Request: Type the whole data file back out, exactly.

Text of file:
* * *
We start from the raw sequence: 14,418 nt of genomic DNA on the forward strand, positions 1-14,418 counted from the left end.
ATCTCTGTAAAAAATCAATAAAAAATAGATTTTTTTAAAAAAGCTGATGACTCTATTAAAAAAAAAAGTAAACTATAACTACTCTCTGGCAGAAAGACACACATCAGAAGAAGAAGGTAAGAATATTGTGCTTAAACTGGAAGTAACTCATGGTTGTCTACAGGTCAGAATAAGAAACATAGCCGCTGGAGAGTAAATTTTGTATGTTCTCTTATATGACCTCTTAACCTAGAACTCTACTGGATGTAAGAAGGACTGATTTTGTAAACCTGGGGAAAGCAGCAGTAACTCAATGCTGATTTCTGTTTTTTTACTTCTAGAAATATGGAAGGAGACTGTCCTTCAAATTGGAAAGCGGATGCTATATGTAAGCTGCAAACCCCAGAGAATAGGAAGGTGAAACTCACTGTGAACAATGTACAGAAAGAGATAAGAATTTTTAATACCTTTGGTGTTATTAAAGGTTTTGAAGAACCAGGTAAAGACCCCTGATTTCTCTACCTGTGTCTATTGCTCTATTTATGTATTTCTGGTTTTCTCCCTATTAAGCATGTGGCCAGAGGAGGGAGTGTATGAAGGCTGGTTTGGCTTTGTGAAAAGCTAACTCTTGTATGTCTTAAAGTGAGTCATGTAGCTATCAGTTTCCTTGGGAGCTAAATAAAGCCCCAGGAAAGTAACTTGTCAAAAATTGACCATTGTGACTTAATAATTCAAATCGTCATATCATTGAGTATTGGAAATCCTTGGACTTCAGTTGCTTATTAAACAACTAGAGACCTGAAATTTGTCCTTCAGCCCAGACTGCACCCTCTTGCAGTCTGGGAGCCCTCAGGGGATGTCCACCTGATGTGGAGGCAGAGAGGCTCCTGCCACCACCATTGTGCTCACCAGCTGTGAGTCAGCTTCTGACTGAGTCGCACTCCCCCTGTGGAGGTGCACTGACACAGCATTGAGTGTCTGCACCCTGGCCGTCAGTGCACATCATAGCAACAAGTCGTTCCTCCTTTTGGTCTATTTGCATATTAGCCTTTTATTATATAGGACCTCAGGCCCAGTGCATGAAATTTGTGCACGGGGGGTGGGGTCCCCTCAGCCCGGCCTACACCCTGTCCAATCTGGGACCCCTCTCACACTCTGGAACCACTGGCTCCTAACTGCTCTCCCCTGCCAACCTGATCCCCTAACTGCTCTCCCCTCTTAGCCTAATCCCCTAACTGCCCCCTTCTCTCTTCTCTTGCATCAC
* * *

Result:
We start from the raw sequence: 14,418 nt of genomic DNA on the forward strand, positions 1-14,418 counted from the left end.
ATCTCTGTAAAAAATCAATAAAAAATAGATTTTTTTAAAAAAGCTGATGACTCTATTAAAAAAAAAAGTAAACTATAACTACTCTCTGGCAGAAAGACACACATCAGAAGAAGAAGGTAAGAATATTGTGCTTAAACTGGAAGTAACTCATGGTTGTCTACAGGTCAGAATAAGAAACATAGCCGCTGGAGAGTAAATTTTGTATGTTCTCTTATATGACCTCTTAACCTAGAACTCTACTGGATGTAAGAAGGACTGATTTTGTAAACCTGGGGAAAGCAGCAGTAACTCAATGCTGATTTCTGTTTTTTTACTTCTAGAAATATGGAAGGAGACTGTCCTTCAAATTGGAAAGCGGATGCTATATGTAAGCTGCAAACCCCAGAGAATAGGAAGGTGAAACTCACTGTGAACAATGTACAGAAAGAGATAAGAATTTTTAATACCTTTGGTGTTATTAAAGGTTTTGAAGAACCAGGTAAAGACCCCTGATTTCTCTACCTGTGTCTATTGCTCTATTTATGTATTTCTGGTTTTCTCCCTATTAAGCATGTGGCCAGAGGAGGGAGTGTATGAAGGCTGGTTTGGCTTTGTGAAAAGCTAACTCTTGTATGTCTTAAAGTGAGTCATGTAGCTATCAGTTTCCTTGGGAGCTAAATAAAGCCCCAGGAAAGTAACTTGTCAAAAATTGACCATTGTGACTTAATAATTCAAATCGTCATATCATTGAGTATTGGAAATCCTTGGACTTCAGTTGCTTATTAAACAACTAGAGACCTGAAATTTGTCCTTCAGCCCAGACTGCACCCTCTTGCAGTCTGGGAGCCCTCAGGGGATGTCCACCTGATGTGGAGGCAGAGAGGCTCCTGCCACCACCATTGTGCTCACCAGCTGTGAGTCAGCTTCTGACTGAGTCGCACTCCCCCTGTGGAGGTGCACTGACACAGCATTGAGTGTCTGCACCCTGGCCGTCAGTGCACATCATAGCAACAAGTCGTTCCTCCTTTTGGTCTATTTGCATATTAGCCTTTTATTATATAGGACCTCAGGCCCAGTGCATGAAATTTGTGCACGGGGGGTGGGGTCCCCTCAGCCCGGCCTACACCCTGTCCAATCTGGGACCCCTCTCACACTCTGGAACCACTGGCTCCTAACTGCTCTCCCCTGCCAACCTGATCCCCTAACTGCTCTCCCCTCTTAGCCTAATCCCCTAACTGCCCCCTTCTCTCTTCTCTTGCATCAC